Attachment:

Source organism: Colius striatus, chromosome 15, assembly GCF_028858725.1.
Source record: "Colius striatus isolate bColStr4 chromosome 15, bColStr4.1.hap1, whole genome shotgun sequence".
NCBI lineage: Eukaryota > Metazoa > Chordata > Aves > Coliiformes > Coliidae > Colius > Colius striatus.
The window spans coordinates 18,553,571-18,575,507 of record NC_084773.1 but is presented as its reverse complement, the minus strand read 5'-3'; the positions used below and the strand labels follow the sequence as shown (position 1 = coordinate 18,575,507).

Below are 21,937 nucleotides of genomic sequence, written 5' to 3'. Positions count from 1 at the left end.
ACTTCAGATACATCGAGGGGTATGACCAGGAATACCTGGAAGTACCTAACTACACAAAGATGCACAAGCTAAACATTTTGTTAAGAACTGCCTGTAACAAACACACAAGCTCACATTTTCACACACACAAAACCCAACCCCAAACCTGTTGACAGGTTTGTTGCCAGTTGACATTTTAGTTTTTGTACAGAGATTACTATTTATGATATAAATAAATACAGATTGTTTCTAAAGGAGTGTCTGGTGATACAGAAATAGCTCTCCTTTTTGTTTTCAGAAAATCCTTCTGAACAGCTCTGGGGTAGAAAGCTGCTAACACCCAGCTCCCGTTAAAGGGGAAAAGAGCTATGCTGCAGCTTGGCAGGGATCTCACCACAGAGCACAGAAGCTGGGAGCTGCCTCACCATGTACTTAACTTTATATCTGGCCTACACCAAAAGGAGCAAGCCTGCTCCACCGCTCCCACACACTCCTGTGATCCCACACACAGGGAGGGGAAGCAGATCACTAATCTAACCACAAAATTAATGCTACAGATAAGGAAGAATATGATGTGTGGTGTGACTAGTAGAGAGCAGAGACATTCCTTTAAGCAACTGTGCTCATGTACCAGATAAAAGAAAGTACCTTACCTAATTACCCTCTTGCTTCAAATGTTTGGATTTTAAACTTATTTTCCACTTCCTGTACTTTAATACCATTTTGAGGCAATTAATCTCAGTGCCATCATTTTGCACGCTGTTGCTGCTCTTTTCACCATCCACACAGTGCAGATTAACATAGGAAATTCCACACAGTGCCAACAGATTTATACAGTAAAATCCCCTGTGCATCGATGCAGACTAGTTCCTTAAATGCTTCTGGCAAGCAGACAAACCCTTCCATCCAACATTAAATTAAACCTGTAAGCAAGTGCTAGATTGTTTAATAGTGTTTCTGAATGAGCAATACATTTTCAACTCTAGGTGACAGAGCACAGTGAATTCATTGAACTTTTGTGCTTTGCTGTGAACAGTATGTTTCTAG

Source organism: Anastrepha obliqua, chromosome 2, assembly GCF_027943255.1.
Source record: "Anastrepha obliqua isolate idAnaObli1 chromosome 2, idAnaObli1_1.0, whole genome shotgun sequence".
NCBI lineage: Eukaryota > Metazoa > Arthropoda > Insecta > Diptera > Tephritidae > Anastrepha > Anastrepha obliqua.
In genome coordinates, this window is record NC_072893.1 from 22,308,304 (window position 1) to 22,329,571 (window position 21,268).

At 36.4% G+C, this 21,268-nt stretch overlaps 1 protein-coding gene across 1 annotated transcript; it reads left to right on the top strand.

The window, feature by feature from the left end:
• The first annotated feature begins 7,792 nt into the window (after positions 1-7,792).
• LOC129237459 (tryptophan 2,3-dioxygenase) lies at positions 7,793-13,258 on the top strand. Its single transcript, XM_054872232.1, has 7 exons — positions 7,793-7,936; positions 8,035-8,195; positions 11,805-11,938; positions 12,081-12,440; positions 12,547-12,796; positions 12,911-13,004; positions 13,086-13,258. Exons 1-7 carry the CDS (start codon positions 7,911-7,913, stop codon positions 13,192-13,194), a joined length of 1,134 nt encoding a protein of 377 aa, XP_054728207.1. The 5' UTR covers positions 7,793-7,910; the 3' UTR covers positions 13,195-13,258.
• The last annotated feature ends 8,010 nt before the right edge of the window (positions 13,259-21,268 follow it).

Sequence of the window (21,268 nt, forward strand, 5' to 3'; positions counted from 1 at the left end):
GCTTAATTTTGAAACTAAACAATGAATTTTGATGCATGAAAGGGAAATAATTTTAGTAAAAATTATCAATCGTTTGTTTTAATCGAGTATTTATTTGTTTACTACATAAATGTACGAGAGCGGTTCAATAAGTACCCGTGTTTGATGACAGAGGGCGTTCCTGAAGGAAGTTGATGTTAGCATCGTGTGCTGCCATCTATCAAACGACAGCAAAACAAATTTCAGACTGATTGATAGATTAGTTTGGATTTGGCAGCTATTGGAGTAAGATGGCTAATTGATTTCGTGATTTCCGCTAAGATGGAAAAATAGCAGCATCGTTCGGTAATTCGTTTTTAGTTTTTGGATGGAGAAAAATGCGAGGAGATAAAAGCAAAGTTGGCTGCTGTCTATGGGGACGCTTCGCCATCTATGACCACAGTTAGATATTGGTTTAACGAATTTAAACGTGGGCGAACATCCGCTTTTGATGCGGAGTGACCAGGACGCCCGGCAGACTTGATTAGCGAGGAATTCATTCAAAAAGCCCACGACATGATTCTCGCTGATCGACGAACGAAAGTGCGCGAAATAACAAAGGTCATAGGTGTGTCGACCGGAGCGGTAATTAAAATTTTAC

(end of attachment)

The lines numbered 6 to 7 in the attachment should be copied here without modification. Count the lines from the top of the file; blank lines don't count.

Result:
ACTTCAGATACATCGAGGGGTATGACCAGGAATACCTGGAAGTACCTAACTACACAAAGATGCACAAGCTAAACATTTTGTTAAGAACTGCCTGTAACAAACACACAAGCTCACATTTTCACACACACAAAACCCAACCCCAAACCTGTTGACAGGTTTGTTGCCAGTTGACATTTTAGTTTTTGTACAGAGATTACTATTTATGATATAAATAAATACAGATTGTTTCTAAAGGAGTGTCTGGTGATACAGAAATAGCTCTCCTTTTTGTTTTCAGAAAATCCTTCTGAACAGCTCTGGGGTAGAAAGCTGCTAACACCCAGCTCCCGTTAAAGGGGAAAAGAGCTATGCTGCAGCTTGGCAGGGATCTCACCACAGAGCACAGAAGCTGGGAGCTGCCTCACCATGTACTTAACTTTATATCTGGCCTACACCAAAAGGAGCAAGCCTGCTCCACCGCTCCCACACACTCCTGTGATCCCACACACAGGGAGGGGAAGCAGATCACTAATCTAACCACAAAATTAATGCTACAGATAAGGAAGAATATGATGTGTGGTGTGACTAGTAGAGAGCAGAGACATTCCTTTAAGCAACTGTGCTCATGTACCAGATAAAAGAAAGTACCTTACCTAATTACCCTCTTGCTTCAAATGTTTGGATTTTAAACTTATTTTCCACTTCCTGTACTTTAATACCATTTTGAGGCAATTAATCTCAGTGCCATCATTTTGCACGCTGTTGCTGCTCTTTTCACCATCCACACAGTGCAGATTAACATAGGAAATTCCACACAGTGCCAACAGATTTATACAGTAAAATCCCCTGTGCATCGATGCAGACTAGTTCCTTAAATGCTTCTGGCAAGCAGACAAACCCTTCCATCCAACATTAAATTAAACCTGTAAGCAAGTGCTAGATTGTTTAATAGTGTTTCTGAATGAGCAATACATTTTCAACTCTAGGTGACAGAGCACAGTGAATTCATTGAACTTTTGTGCTTTGCTGTGAACAGTATGTTTCTAG

Source organism: Anastrepha obliqua, chromosome 2, assembly GCF_027943255.1.